Child custody is one of the most difficult parts of divorce negotiations. Each parent wants to have influence over their child’s life and to either be the primary custodian or maintain day-to-day contact with the child.
That’s why custody is spelled out in divorce proceedings. It’s also why your ex-spouse needs to be notified of any changes in a timely manner and changes also need to be approved by the judge.
Moving out of state
During divorce proceedings, the judge will determine which spouse will be legal guardian and custodial guardian.
Legal guardianship – which can be given to one or the other spouse or split between the two – determines who will make medical, religious and educational decisions about the child.
Custodial guardianship – which is given to one parent or the other – determines where the child will primarily live and who will provide care for the child. The other spouse often pays child support and cares for the child on a schedule of weekends, holidays and during the summer.
These decisions are made by a judge with the best interest of the child in mind. The wants and desires of the parents are taken into account, but the needs of the child are the main driver.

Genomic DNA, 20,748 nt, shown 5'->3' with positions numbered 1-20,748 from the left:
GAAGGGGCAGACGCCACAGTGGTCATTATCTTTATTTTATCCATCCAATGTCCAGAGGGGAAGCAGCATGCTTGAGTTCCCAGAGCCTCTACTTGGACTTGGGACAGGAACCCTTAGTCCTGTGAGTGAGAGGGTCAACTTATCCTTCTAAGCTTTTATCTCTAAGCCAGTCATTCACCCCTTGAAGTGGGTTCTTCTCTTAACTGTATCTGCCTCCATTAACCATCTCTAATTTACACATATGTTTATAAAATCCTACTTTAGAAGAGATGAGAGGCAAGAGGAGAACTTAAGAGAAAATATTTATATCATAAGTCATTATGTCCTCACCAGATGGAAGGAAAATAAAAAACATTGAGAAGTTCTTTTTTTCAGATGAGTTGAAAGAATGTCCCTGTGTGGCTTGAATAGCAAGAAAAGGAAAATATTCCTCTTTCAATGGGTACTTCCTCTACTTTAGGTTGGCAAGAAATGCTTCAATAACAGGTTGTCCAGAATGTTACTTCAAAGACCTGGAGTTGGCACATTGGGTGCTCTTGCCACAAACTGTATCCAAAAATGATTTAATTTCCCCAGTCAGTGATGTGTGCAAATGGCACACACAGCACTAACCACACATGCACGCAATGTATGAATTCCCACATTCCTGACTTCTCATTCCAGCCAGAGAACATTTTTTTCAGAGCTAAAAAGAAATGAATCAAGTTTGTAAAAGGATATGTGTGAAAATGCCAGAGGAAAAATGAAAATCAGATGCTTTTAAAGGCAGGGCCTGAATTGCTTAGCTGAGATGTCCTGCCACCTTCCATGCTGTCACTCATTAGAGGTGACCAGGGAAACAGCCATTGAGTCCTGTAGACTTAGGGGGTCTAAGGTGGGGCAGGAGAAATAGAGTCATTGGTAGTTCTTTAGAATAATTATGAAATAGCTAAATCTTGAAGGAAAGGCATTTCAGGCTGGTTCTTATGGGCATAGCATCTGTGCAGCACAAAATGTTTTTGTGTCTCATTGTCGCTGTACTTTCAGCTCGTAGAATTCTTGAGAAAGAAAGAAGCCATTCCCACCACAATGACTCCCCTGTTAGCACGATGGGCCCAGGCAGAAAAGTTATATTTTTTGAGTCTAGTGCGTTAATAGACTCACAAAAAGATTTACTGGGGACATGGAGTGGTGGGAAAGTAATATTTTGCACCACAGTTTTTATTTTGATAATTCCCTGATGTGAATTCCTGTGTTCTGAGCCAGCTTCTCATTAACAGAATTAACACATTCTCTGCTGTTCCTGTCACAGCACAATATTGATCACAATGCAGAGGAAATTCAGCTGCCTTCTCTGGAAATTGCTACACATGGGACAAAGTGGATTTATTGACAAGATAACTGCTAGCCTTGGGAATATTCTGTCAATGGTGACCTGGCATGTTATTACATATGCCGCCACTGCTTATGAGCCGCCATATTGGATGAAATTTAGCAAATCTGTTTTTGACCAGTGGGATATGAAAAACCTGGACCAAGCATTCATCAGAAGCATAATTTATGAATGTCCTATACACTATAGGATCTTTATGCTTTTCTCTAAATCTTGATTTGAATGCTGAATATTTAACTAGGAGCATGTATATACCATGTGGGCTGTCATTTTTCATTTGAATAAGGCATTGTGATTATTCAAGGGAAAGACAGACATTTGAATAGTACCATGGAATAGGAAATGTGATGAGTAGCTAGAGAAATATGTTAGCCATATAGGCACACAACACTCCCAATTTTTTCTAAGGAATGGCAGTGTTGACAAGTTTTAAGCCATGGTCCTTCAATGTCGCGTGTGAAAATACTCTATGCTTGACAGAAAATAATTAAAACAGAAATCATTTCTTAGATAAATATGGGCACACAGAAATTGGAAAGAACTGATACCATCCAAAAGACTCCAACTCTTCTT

Changes need to be approved by the judge
Changes to a judge’s custody order – including visitation rights – need to be approved by the judge regardless of whether the parents make a deal outside of court.
If the custodial parent wants to move, they need to notify the other parent at least 30 days before the move. They must also petition the court for a change in the custody order. If the other parent disagrees with the move, the judge can take that into account during a custody hearing.
However, the judge will make a decision that is in the best interest of the child over the interests of the parents, taking factors into consideration that include:
- The child’s age
- The child’s relationship with the parents
- Educational advantages to the move
- Distance and travelling costs for the non-custodial parent
- The child’s ties with school, friends, relatives and the community
Child custody is emotional and complicated. Contact a qualified, experienced attorney to help you sort through all the legal issues involved with child relocation.